With the dawn of the era of mechanised transport in the late nineteenth century, Le Mans became the birthplace
of some of the most remarkable horseless carriages. Ever since then it attracted the most innovative minds
to showcase their machinery to the public. The early days were long runs from Le Mans to Paris and back
to prove to the public that horseless carriages were the way of the future. This sparked a huge interest
and men who could afford them from all over the world started to purchase the vehicles, the manufactures
started to compete for their business and slowly a competition was forming.
Le Mans remains a very traditional race with the circuit being basically the same as it was in 1923, although
many improvements and safety features have been incorporated. The race has always brought together
professional and amateur racing drivers, with vehicles competing from large factory teams, like Ferrari,
Porsche and Mercedes, as well as smaller companies who produce their own prototype racing cars, such as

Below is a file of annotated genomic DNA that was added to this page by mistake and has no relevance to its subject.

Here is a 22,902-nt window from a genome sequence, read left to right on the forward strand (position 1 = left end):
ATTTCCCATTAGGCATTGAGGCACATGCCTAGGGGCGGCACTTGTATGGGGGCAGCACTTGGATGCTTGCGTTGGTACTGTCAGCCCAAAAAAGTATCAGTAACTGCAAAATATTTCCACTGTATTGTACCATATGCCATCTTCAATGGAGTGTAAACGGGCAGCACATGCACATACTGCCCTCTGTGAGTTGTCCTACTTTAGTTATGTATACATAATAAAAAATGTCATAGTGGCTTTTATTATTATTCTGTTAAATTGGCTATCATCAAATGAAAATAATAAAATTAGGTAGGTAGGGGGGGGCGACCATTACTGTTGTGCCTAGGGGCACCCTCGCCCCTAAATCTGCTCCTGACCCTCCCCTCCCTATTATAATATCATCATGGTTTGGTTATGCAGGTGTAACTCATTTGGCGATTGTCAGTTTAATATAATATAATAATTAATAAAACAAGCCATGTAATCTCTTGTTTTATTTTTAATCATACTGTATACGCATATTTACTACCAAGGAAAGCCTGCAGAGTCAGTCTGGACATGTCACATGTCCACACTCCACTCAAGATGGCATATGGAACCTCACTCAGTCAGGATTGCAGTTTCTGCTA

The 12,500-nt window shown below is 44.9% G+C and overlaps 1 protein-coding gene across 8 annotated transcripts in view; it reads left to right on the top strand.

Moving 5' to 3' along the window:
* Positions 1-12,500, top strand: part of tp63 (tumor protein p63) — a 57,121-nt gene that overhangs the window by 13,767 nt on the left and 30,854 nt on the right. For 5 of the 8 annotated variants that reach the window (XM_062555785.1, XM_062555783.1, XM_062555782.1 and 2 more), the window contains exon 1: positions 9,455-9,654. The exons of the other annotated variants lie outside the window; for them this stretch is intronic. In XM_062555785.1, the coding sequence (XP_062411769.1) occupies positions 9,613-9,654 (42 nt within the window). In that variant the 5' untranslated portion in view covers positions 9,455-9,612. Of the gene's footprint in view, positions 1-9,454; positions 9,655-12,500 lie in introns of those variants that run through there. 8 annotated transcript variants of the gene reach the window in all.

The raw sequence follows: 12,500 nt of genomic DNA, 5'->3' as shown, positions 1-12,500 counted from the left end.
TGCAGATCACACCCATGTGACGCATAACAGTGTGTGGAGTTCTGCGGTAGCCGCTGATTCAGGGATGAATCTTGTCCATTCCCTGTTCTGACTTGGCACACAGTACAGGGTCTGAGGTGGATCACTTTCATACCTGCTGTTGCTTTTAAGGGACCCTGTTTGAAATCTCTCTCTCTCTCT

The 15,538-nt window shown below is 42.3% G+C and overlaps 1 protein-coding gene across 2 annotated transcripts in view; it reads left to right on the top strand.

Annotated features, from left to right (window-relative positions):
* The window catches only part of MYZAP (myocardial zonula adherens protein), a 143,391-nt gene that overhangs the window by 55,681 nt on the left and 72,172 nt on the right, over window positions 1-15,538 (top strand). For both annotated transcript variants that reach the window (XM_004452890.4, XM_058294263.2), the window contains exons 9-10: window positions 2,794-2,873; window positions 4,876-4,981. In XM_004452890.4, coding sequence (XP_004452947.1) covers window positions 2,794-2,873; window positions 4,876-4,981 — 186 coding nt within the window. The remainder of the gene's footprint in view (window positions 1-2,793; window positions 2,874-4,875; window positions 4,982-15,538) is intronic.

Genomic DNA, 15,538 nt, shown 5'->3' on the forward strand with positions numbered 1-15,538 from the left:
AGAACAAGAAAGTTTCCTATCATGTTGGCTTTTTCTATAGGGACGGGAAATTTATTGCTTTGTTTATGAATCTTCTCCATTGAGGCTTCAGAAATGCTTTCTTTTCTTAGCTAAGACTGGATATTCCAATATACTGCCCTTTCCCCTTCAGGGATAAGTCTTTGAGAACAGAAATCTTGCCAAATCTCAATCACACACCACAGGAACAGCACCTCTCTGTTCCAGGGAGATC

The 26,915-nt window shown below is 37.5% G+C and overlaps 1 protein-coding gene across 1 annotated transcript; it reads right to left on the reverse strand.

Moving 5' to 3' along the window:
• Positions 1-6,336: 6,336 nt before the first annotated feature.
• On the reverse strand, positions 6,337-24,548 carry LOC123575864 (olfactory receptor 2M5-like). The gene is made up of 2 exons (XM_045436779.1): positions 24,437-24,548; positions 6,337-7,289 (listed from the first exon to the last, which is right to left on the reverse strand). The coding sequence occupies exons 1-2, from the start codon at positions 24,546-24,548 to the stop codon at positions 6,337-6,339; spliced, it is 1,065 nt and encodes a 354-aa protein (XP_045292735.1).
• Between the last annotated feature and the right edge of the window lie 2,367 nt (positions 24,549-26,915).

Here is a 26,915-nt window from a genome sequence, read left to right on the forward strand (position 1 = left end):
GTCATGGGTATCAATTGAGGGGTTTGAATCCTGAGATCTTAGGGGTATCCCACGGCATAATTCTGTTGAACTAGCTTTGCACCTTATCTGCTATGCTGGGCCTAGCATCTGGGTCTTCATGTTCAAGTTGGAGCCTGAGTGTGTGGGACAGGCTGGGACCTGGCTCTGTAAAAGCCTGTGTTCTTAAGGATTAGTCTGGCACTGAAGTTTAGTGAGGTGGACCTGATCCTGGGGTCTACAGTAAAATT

Pescarolo, Shelby and Rondeau.
The rules of Le Mans are very unique in that they allow Prototype cars, built as one off’s to compete.
This has insured that throughout the years the cars have always incorporated cutting edge engineering,
design and technology. Because of this standard road cars are now the sophisticated machines that are an
integral part of human life directly because of the Le Mans race.
Le Mans in 2010
off loading the cars at scrutineering
wheeling the cars out onto the start line
The famous Le Mans start
the Excitment, buzz and anticipation is like nothing else
24 hours of racing, the ultimate test for man and machine
It is our intention to become the first South African manufacturer to have a car run in the prestigious event.